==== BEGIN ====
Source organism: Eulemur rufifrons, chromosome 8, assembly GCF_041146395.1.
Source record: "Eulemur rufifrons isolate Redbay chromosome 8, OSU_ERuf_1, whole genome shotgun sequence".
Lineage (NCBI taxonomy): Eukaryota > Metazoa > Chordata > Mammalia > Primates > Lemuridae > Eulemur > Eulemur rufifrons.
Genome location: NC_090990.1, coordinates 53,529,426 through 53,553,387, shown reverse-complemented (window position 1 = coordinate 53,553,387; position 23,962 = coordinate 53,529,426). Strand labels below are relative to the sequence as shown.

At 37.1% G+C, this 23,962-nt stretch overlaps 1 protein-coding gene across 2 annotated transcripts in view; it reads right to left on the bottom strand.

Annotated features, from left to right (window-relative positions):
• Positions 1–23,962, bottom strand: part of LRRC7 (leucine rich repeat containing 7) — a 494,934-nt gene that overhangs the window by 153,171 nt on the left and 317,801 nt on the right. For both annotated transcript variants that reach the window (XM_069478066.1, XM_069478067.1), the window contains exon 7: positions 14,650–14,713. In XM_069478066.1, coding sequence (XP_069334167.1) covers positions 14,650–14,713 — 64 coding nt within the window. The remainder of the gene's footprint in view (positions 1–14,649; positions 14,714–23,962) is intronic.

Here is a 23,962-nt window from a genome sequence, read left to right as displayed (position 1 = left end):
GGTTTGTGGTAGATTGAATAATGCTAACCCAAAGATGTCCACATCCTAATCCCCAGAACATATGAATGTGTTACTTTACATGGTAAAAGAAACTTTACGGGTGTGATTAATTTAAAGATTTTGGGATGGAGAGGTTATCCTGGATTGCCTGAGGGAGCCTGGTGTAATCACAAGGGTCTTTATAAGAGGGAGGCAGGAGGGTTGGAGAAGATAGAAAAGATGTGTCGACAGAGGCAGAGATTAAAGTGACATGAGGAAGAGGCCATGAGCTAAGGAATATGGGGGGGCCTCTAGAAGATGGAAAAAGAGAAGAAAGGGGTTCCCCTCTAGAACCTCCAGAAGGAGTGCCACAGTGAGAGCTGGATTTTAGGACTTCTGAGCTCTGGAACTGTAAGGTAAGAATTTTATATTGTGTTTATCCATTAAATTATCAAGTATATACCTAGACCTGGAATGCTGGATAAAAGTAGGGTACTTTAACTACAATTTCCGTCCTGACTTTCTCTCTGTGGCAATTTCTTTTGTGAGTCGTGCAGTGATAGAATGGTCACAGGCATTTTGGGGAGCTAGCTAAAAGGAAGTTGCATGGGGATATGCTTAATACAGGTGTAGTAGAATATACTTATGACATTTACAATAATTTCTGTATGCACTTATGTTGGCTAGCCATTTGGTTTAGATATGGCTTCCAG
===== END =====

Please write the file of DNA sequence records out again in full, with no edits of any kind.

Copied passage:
Source organism: Eulemur rufifrons, chromosome 8, assembly GCF_041146395.1.
Source record: "Eulemur rufifrons isolate Redbay chromosome 8, OSU_ERuf_1, whole genome shotgun sequence".
Lineage (NCBI taxonomy): Eukaryota > Metazoa > Chordata > Mammalia > Primates > Lemuridae > Eulemur > Eulemur rufifrons.
Genome location: NC_090990.1, coordinates 53,529,426 through 53,553,387, shown reverse-complemented (window position 1 = coordinate 53,553,387; position 23,962 = coordinate 53,529,426). Strand labels below are relative to the sequence as shown.

At 37.1% G+C, this 23,962-nt stretch overlaps 1 protein-coding gene across 2 annotated transcripts in view; it reads right to left on the bottom strand.

Annotated features, from left to right (window-relative positions):
• Positions 1–23,962, bottom strand: part of LRRC7 (leucine rich repeat containing 7) — a 494,934-nt gene that overhangs the window by 153,171 nt on the left and 317,801 nt on the right. For both annotated transcript variants that reach the window (XM_069478066.1, XM_069478067.1), the window contains exon 7: positions 14,650–14,713. In XM_069478066.1, coding sequence (XP_069334167.1) covers positions 14,650–14,713 — 64 coding nt within the window. The remainder of the gene's footprint in view (positions 1–14,649; positions 14,714–23,962) is intronic.

Here is a 23,962-nt window from a genome sequence, read left to right as displayed (position 1 = left end):
GGTTTGTGGTAGATTGAATAATGCTAACCCAAAGATGTCCACATCCTAATCCCCAGAACATATGAATGTGTTACTTTACATGGTAAAAGAAACTTTACGGGTGTGATTAATTTAAAGATTTTGGGATGGAGAGGTTATCCTGGATTGCCTGAGGGAGCCTGGTGTAATCACAAGGGTCTTTATAAGAGGGAGGCAGGAGGGTTGGAGAAGATAGAAAAGATGTGTCGACAGAGGCAGAGATTAAAGTGACATGAGGAAGAGGCCATGAGCTAAGGAATATGGGGGGGCCTCTAGAAGATGGAAAAAGAGAAGAAAGGGGTTCCCCTCTAGAACCTCCAGAAGGAGTGCCACAGTGAGAGCTGGATTTTAGGACTTCTGAGCTCTGGAACTGTAAGGTAAGAATTTTATATTGTGTTTATCCATTAAATTATCAAGTATATACCTAGACCTGGAATGCTGGATAAAAGTAGGGTACTTTAACTACAATTTCCGTCCTGACTTTCTCTCTGTGGCAATTTCTTTTGTGAGTCGTGCAGTGATAGAATGGTCACAGGCATTTTGGGGAGCTAGCTAAAAGGAAGTTGCATGGGGATATGCTTAATACAGGTGTAGTAGAATATACTTATGACATTTACAATAATTTCTGTATGCACTTATGTTGGCTAGCCATTTGGTTTAGATATGGCTTCCAG